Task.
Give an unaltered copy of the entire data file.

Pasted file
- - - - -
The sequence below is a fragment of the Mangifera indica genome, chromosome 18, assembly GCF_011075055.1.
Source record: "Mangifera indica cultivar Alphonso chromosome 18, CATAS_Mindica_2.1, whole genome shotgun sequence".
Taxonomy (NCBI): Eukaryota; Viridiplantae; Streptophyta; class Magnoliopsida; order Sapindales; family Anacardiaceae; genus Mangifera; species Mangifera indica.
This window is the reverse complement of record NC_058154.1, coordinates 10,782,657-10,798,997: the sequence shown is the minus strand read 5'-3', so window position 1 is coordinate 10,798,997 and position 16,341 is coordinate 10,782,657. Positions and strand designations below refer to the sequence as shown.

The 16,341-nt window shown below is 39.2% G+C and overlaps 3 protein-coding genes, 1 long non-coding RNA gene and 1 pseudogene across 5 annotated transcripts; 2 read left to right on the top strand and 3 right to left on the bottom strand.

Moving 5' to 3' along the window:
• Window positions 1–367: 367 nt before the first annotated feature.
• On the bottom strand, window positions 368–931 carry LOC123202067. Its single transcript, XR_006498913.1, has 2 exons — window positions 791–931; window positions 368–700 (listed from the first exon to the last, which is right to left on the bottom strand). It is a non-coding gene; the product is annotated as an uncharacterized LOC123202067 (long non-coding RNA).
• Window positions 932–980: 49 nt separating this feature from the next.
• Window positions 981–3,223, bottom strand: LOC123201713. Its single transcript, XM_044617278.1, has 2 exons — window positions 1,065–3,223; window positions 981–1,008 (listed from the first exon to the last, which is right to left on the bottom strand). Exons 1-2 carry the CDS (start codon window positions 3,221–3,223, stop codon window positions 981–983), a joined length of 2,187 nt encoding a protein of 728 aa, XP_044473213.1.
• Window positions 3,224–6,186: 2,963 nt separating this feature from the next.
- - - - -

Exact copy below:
The sequence below is a fragment of the Mangifera indica genome, chromosome 18, assembly GCF_011075055.1.
Source record: "Mangifera indica cultivar Alphonso chromosome 18, CATAS_Mindica_2.1, whole genome shotgun sequence".
Taxonomy (NCBI): Eukaryota; Viridiplantae; Streptophyta; class Magnoliopsida; order Sapindales; family Anacardiaceae; genus Mangifera; species Mangifera indica.
This window is the reverse complement of record NC_058154.1, coordinates 10,782,657-10,798,997: the sequence shown is the minus strand read 5'-3', so window position 1 is coordinate 10,798,997 and position 16,341 is coordinate 10,782,657. Positions and strand designations below refer to the sequence as shown.

The 16,341-nt window shown below is 39.2% G+C and overlaps 3 protein-coding genes, 1 long non-coding RNA gene and 1 pseudogene across 5 annotated transcripts; 2 read left to right on the top strand and 3 right to left on the bottom strand.

Moving 5' to 3' along the window:
• Window positions 1–367: 367 nt before the first annotated feature.
• On the bottom strand, window positions 368–931 carry LOC123202067. Its single transcript, XR_006498913.1, has 2 exons — window positions 791–931; window positions 368–700 (listed from the first exon to the last, which is right to left on the bottom strand). It is a non-coding gene; the product is annotated as an uncharacterized LOC123202067 (long non-coding RNA).
• Window positions 932–980: 49 nt separating this feature from the next.
• Window positions 981–3,223, bottom strand: LOC123201713. Its single transcript, XM_044617278.1, has 2 exons — window positions 1,065–3,223; window positions 981–1,008 (listed from the first exon to the last, which is right to left on the bottom strand). Exons 1-2 carry the CDS (start codon window positions 3,221–3,223, stop codon window positions 981–983), a joined length of 2,187 nt encoding a protein of 728 aa, XP_044473213.1.
• Window positions 3,224–6,186: 2,963 nt separating this feature from the next.